Bishop Berry reported that a Pastoral Letter is to be prepared and submitted to the Primate for distribution in early September, 1985.
It is to be stressed in the Pastoral that the Book of Common Prayer is the official Prayer Book of the Anglican Church of Canada. Wide use of the Lectionary throughout the Canadian Church will be urged. All clergy and laity will be encouraged to look at the theological focus and practical instructions regarding how to take the Services.
That a Pastoral Letter be distributed to the whole Canadian Church in September, urging the use of the Book of Alternative Services, and encouraging study at the parish, deanery and diocesan levels of theological focus and practical instructions regarding the taking of Services. CARRIED #3-2-85
It was agreed that those Dioceses which have guidelines on the use of the Book of Alternative Services should send a copy of the guidelines to the Primate for distribution to all the Bishops.
Text of Pastoral Letter issued September 1985 (as in Official binder)
The Bishops of the Church send greetings to all our people as we begin to use the new official Book of Alternative Services, authorized by the General Synod of 1983 at Fredericton, New Brunswick.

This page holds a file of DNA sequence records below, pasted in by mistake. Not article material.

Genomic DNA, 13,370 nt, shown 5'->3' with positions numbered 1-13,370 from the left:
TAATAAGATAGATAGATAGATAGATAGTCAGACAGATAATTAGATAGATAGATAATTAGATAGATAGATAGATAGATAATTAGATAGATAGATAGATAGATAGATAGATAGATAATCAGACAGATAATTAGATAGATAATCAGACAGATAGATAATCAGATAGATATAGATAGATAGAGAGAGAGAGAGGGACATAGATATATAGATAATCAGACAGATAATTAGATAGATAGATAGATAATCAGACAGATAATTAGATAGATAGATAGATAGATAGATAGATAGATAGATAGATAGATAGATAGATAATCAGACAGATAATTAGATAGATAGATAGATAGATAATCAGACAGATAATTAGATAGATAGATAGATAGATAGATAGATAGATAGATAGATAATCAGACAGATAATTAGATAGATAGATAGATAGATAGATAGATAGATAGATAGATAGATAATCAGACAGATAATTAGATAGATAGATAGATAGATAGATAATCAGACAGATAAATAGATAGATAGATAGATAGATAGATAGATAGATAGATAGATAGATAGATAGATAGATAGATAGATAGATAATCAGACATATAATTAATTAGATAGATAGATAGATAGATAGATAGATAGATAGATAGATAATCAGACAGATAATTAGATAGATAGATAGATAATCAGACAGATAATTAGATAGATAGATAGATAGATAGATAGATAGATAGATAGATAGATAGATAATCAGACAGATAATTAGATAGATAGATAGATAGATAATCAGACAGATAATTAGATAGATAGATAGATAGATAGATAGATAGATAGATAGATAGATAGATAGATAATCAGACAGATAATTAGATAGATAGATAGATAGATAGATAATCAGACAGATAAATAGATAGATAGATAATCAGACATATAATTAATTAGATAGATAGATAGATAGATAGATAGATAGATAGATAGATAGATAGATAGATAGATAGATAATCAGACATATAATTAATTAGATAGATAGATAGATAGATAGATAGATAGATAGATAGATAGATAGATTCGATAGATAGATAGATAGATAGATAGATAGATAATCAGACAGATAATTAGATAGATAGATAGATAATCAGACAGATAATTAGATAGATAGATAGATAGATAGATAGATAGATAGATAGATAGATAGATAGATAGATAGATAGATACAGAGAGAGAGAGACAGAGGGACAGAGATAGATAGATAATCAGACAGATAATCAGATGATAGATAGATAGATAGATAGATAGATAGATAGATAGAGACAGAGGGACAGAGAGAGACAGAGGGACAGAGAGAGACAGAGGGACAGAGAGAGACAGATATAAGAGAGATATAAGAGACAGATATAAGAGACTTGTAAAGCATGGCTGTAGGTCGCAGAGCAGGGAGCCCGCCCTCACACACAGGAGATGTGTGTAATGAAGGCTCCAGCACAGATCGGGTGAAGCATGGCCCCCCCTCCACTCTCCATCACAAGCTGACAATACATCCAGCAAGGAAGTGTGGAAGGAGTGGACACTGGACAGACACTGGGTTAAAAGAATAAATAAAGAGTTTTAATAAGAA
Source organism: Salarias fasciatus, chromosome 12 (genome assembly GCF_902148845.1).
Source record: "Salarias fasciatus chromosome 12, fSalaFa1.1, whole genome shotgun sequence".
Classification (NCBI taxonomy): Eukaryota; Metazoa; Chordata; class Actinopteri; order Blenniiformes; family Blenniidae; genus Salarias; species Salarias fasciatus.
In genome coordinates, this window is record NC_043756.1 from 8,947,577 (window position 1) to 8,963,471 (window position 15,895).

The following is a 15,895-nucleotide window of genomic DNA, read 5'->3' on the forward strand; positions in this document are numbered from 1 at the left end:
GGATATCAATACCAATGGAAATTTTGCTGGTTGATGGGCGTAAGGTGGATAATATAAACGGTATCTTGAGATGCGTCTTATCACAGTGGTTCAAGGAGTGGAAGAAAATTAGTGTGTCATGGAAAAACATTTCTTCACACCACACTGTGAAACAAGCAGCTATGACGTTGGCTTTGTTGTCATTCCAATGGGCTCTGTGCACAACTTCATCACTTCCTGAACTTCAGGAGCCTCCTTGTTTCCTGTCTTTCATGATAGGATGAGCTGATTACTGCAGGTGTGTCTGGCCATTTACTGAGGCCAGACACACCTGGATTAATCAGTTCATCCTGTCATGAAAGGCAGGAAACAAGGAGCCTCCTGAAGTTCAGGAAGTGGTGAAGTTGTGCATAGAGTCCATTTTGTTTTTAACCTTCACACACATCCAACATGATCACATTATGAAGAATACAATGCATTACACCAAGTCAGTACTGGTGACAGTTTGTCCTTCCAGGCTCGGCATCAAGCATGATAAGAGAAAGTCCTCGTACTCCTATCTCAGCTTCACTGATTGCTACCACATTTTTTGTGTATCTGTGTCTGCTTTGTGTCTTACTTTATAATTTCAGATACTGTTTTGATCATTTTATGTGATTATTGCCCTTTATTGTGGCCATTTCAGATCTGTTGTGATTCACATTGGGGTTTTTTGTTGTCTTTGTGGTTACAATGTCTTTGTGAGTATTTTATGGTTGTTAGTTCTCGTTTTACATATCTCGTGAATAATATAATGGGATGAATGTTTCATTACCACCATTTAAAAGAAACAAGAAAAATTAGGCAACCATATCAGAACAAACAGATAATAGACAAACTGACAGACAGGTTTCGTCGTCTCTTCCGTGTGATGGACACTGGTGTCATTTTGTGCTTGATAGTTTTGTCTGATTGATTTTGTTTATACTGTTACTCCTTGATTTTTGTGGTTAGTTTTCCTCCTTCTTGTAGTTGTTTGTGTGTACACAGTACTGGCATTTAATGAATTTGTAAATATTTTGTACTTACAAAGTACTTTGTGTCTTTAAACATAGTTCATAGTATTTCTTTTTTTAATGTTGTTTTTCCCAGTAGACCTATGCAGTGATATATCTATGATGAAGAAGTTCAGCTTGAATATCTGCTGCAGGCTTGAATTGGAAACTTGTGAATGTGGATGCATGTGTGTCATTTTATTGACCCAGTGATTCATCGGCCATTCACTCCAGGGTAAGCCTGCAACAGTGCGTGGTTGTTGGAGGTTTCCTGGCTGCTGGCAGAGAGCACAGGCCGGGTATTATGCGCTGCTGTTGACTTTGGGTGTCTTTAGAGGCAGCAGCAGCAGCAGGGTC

We write to all our people mindful that the Book of Common Prayer is the official prayer book of the Church but that, in line with most of the Anglican Communion and with other Christian traditions, new liturgical forms are being used. New expressions of faith and worship relevant to our understanding of God's purpose in this world, and adapted to the communication needs of our age have resulted in our Book of Alternative Services which offers new possibilities and resources for worship and nurture.
The Book of Alternative Services has been approved after fourteen years of experimentation. It combines an ecumenical dimension of worship together with the Common Lectionary, which should be of great value to the whole Church.
We are aware of the need for the care and sensitivity in introducing the Book of Alternative Services into the life of the Church, and we ask the clergy to provide guidance and instruction on its contents and to encourage congregations to participate in its regular use and evaluation.